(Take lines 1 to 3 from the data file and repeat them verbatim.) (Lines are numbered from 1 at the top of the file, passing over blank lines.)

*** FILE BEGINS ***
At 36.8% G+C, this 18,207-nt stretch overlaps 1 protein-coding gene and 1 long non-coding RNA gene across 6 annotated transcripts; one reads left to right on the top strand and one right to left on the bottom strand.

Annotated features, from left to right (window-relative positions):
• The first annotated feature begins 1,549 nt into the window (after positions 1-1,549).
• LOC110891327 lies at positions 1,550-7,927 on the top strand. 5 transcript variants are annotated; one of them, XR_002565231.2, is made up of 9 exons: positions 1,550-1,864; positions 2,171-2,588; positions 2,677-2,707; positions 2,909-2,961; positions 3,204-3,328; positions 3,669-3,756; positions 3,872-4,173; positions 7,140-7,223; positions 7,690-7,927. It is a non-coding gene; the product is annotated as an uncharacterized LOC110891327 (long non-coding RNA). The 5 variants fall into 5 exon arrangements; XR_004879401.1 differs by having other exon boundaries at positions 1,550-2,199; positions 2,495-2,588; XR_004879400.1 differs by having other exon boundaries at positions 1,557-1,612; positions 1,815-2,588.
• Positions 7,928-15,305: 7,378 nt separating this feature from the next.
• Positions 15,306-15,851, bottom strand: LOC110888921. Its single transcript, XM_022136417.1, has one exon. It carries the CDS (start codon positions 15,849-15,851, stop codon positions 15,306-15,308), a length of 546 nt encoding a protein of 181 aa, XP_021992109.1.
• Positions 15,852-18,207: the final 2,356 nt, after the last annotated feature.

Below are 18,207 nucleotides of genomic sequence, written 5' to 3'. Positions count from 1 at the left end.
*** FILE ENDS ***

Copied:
At 36.8% G+C, this 18,207-nt stretch overlaps 1 protein-coding gene and 1 long non-coding RNA gene across 6 annotated transcripts; one reads left to right on the top strand and one right to left on the bottom strand.

Annotated features, from left to right (window-relative positions):
• The first annotated feature begins 1,549 nt into the window (after positions 1-1,549).